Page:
"What on earth do oranges have to do with Alzheimer's?....." was my initial thought when I came across this video clip.
But I have to admit it caught my attention. And to that purpose, it's doing its job nicely.
Alzheimer's Research UK are out to tackle head-on the myth that dementia is just a normal part of ageing, and instead increase public understanding that dementia is caused by physical diseases that, with greater research, can be tackled and perhaps eventually cured.
To get their message across in the clearest, most thought provoking way, they've teamed up with award-winning actor, Christopher Eccleston, along with Aardman Animation (the makers of Wallace and Gromit), and creative agency ais London to create this 90 second film.
The film was launched last week on Facebook, as part of a new digital campaign by the charity, with people being urged to #sharetheorange.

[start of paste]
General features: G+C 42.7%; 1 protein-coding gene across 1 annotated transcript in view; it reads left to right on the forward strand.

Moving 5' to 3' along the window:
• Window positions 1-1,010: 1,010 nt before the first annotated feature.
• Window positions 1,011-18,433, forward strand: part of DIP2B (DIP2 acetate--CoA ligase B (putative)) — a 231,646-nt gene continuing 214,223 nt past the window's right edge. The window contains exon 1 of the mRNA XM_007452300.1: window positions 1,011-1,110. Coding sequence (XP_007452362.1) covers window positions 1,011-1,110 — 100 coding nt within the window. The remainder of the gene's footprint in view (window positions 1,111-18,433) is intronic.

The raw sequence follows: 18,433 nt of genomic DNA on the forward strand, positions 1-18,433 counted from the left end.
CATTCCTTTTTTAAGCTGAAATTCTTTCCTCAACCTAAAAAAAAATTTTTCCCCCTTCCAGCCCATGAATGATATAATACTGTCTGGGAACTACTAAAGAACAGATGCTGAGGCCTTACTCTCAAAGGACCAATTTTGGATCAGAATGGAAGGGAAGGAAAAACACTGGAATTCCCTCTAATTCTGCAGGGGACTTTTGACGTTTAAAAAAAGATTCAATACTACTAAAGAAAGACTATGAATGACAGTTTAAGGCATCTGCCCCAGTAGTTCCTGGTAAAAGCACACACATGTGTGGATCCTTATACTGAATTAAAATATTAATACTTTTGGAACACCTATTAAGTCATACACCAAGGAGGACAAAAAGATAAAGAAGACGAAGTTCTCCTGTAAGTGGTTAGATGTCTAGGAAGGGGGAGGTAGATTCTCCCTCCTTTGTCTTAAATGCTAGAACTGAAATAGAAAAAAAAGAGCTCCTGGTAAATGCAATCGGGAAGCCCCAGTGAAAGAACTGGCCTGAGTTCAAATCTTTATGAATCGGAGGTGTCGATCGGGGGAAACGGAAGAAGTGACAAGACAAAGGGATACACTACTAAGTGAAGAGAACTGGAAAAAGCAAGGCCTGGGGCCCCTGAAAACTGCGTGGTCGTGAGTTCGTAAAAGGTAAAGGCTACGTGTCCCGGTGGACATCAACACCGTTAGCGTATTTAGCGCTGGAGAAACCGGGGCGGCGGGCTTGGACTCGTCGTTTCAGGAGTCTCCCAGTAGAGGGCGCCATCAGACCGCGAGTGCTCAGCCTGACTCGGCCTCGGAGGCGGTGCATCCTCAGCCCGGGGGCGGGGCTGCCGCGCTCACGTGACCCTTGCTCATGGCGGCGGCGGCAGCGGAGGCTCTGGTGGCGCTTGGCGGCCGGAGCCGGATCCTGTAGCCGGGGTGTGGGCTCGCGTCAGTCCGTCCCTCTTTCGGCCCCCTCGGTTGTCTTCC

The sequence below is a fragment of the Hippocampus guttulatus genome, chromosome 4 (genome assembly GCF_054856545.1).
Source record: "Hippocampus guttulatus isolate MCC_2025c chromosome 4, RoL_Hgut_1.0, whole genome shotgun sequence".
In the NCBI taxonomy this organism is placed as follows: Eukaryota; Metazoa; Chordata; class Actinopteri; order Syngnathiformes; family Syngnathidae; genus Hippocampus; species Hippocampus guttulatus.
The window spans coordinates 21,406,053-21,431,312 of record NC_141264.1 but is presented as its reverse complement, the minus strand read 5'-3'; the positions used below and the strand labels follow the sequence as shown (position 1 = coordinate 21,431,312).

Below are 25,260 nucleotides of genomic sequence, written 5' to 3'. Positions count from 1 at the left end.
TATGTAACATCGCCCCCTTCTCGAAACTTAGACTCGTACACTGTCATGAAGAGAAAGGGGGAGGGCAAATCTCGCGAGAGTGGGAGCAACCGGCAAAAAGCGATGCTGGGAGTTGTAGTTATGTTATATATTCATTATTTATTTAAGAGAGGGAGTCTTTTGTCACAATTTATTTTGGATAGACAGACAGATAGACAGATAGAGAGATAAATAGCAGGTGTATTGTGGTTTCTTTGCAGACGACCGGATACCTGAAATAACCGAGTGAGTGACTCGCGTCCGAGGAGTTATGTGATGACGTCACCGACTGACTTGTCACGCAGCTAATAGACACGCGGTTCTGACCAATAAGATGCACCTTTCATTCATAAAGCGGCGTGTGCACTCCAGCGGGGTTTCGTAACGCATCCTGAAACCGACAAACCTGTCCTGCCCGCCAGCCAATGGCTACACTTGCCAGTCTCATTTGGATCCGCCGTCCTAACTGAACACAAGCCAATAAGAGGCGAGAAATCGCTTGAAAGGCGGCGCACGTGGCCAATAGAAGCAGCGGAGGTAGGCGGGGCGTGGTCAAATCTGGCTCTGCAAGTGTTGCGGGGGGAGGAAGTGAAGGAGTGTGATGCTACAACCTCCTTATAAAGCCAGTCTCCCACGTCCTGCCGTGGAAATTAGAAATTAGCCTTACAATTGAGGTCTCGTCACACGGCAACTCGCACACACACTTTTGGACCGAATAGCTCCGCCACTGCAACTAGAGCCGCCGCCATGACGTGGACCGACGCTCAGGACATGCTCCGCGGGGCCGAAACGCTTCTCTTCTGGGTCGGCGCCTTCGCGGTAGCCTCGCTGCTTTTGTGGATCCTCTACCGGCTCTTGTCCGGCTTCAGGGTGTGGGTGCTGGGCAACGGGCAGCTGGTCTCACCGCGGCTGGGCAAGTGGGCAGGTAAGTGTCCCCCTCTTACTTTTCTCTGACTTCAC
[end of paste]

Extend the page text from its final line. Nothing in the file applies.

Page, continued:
“Animation is a great way of communicating difficult messages, delivering them in an easily understandable and memorable way', says Heather Wright, Executive Producer at Aardman. "Using the orange as a metaphor for the brain makes this film very strong because the idea and the execution work perfectly together.”
The hope is that by making the condition easier to understand, the public will get behind the campaign to find a cure within our lifetime, in much the same way people have rallied to the support of Cancer , Heart disease, and AIDS charities in recent years.
Christopher Eccleston, whose father died following a 14 year battle with vascular dementia, and is a staunch supporter of the charity stresses...
“We have to think differently about dementia. We have to stop believing dementia is an inevitability; something that simply happens to us all as we grow older. If we don’t, we’re never going to truly fight it.
“Dementia is caused by diseases and diseases can be beaten. We’ve tamed diseases like cancer and heart disease and a diagnosis of either is no longer a certain death sentence. People with dementia deserve this same hope. This film aims to show that dementia is caused by physical processes that scientists can put a stop to.
“While scientists fight dementia in the lab, by sharing the film anyone can fight the misunderstanding and fatalism that surrounds dementia in our society.”